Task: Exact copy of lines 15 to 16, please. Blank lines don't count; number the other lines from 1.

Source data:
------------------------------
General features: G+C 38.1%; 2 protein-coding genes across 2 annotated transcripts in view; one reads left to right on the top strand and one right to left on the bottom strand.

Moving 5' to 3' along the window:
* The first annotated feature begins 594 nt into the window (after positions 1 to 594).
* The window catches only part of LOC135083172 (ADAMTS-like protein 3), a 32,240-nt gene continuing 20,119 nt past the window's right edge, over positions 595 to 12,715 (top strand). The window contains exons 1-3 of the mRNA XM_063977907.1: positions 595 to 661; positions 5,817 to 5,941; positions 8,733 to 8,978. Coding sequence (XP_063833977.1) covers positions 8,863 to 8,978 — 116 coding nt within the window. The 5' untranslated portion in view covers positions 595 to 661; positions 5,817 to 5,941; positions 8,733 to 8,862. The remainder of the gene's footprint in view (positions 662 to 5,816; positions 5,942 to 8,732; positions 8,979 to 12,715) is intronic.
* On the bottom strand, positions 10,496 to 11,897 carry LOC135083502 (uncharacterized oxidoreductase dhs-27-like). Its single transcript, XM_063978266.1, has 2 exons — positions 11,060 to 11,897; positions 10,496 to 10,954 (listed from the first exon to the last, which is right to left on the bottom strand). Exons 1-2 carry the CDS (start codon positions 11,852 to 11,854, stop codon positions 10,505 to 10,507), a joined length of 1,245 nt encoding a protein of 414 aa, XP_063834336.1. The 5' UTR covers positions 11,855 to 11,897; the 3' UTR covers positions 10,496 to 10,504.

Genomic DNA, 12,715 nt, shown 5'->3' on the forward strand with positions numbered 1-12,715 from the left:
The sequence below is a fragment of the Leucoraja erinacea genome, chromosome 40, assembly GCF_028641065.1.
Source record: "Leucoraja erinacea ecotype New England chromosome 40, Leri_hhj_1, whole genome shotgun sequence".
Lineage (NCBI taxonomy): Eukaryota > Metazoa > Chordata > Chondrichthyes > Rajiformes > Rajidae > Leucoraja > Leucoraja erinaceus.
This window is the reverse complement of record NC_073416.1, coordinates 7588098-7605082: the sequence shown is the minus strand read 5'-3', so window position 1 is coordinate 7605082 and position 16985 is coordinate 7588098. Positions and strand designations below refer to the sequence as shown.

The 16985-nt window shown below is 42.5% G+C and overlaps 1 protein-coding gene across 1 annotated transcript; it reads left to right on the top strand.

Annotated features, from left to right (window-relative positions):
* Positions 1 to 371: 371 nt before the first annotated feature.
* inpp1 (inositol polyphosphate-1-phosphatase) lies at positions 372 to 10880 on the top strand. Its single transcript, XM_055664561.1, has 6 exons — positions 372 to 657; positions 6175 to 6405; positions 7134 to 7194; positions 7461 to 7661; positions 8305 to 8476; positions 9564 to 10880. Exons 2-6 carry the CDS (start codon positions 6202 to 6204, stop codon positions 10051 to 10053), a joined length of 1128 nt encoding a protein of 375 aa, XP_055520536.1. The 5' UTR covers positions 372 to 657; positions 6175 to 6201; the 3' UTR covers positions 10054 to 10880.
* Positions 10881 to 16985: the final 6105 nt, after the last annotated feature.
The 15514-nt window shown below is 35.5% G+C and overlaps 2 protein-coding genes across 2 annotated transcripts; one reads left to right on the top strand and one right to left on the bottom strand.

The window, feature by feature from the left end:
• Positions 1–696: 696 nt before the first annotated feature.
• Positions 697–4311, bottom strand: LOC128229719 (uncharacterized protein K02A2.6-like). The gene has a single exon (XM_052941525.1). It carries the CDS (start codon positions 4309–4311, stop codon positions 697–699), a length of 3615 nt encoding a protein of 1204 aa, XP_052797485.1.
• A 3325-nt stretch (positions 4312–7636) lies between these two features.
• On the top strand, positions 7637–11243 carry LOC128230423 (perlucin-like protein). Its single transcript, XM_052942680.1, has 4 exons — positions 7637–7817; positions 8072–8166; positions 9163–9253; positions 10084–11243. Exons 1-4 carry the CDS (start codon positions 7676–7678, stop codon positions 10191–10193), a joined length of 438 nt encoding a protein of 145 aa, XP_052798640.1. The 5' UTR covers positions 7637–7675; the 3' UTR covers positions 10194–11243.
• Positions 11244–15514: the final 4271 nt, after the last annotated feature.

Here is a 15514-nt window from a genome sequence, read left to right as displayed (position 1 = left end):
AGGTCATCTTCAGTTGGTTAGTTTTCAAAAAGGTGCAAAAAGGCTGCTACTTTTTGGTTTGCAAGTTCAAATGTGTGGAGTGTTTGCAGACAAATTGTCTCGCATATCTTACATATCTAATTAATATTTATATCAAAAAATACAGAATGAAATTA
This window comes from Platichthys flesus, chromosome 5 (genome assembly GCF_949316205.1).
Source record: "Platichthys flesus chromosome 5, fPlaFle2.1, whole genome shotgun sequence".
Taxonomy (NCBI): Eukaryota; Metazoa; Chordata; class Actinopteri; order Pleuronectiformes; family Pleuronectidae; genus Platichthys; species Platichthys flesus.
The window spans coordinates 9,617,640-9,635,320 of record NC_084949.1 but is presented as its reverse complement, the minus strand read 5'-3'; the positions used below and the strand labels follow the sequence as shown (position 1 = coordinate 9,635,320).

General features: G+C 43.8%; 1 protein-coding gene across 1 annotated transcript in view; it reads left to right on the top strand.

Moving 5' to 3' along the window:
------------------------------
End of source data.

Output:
* Positions 10881 to 16985: the final 6105 nt, after the last annotated feature.
The 15514-nt window shown below is 35.5% G+C and overlaps 2 protein-coding genes across 2 annotated transcripts; one reads left to right on the top strand and one right to left on the bottom strand.